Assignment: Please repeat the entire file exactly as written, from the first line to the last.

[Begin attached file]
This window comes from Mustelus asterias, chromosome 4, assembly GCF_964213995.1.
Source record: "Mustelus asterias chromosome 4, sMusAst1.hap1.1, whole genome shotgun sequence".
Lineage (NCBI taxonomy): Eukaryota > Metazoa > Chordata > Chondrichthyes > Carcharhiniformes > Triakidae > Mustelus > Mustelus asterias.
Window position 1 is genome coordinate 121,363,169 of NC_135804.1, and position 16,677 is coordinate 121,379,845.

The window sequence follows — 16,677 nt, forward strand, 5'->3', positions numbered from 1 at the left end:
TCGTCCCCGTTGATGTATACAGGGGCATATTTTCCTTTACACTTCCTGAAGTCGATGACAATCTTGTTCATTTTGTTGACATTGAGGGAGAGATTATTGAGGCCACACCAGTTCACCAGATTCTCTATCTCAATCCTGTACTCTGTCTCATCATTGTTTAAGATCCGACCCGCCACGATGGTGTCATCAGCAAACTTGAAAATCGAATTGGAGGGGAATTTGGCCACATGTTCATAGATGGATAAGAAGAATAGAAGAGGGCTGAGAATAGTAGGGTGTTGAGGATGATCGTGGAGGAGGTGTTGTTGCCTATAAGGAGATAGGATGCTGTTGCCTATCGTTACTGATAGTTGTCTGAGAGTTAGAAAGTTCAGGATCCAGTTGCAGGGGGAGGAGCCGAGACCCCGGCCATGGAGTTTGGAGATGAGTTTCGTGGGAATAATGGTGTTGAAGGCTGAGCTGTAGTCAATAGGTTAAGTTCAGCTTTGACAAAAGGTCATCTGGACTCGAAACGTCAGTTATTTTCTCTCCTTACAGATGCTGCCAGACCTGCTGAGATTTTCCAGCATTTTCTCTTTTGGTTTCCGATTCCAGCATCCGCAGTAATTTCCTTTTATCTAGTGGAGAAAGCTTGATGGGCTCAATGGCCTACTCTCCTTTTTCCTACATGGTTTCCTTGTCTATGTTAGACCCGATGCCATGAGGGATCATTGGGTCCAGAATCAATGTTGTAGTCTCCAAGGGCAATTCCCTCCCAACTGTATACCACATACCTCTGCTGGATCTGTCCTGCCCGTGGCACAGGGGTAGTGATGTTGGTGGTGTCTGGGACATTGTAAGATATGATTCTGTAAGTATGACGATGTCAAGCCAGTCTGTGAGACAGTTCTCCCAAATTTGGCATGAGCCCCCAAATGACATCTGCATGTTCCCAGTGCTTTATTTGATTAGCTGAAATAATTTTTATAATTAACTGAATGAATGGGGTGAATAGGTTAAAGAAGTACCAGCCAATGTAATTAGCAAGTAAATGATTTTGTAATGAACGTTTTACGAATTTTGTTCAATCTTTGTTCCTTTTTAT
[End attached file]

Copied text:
This window comes from Mustelus asterias, chromosome 4, assembly GCF_964213995.1.
Source record: "Mustelus asterias chromosome 4, sMusAst1.hap1.1, whole genome shotgun sequence".
Lineage (NCBI taxonomy): Eukaryota > Metazoa > Chordata > Chondrichthyes > Carcharhiniformes > Triakidae > Mustelus > Mustelus asterias.
Window position 1 is genome coordinate 121,363,169 of NC_135804.1, and position 16,677 is coordinate 121,379,845.

The window sequence follows — 16,677 nt, forward strand, 5'->3', positions numbered from 1 at the left end:
TCGTCCCCGTTGATGTATACAGGGGCATATTTTCCTTTACACTTCCTGAAGTCGATGACAATCTTGTTCATTTTGTTGACATTGAGGGAGAGATTATTGAGGCCACACCAGTTCACCAGATTCTCTATCTCAATCCTGTACTCTGTCTCATCATTGTTTAAGATCCGACCCGCCACGATGGTGTCATCAGCAAACTTGAAAATCGAATTGGAGGGGAATTTGGCCACATGTTCATAGATGGATAAGAAGAATAGAAGAGGGCTGAGAATAGTAGGGTGTTGAGGATGATCGTGGAGGAGGTGTTGTTGCCTATAAGGAGATAGGATGCTGTTGCCTATCGTTACTGATAGTTGTCTGAGAGTTAGAAAGTTCAGGATCCAGTTGCAGGGGGAGGAGCCGAGACCCCGGCCATGGAGTTTGGAGATGAGTTTCGTGGGAATAATGGTGTTGAAGGCTGAGCTGTAGTCAATAGGTTAAGTTCAGCTTTGACAAAAGGTCATCTGGACTCGAAACGTCAGTTATTTTCTCTCCTTACAGATGCTGCCAGACCTGCTGAGATTTTCCAGCATTTTCTCTTTTGGTTTCCGATTCCAGCATCCGCAGTAATTTCCTTTTATCTAGTGGAGAAAGCTTGATGGGCTCAATGGCCTACTCTCCTTTTTCCTACATGGTTTCCTTGTCTATGTTAGACCCGATGCCATGAGGGATCATTGGGTCCAGAATCAATGTTGTAGTCTCCAAGGGCAATTCCCTCCCAACTGTATACCACATACCTCTGCTGGATCTGTCCTGCCCGTGGCACAGGGGTAGTGATGTTGGTGGTGTCTGGGACATTGTAAGATATGATTCTGTAAGTATGACGATGTCAAGCCAGTCTGTGAGACAGTTCTCCCAAATTTGGCATGAGCCCCCAAATGACATCTGCATGTTCCCAGTGCTTTATTTGATTAGCTGAAATAATTTTTATAATTAACTGAATGAATGGGGTGAATAGGTTAAAGAAGTACCAGCCAATGTAATTAGCAAGTAAATGATTTTGTAATGAACGTTTTACGAATTTTGTTCAATCTTTGTTCCTTTTTAT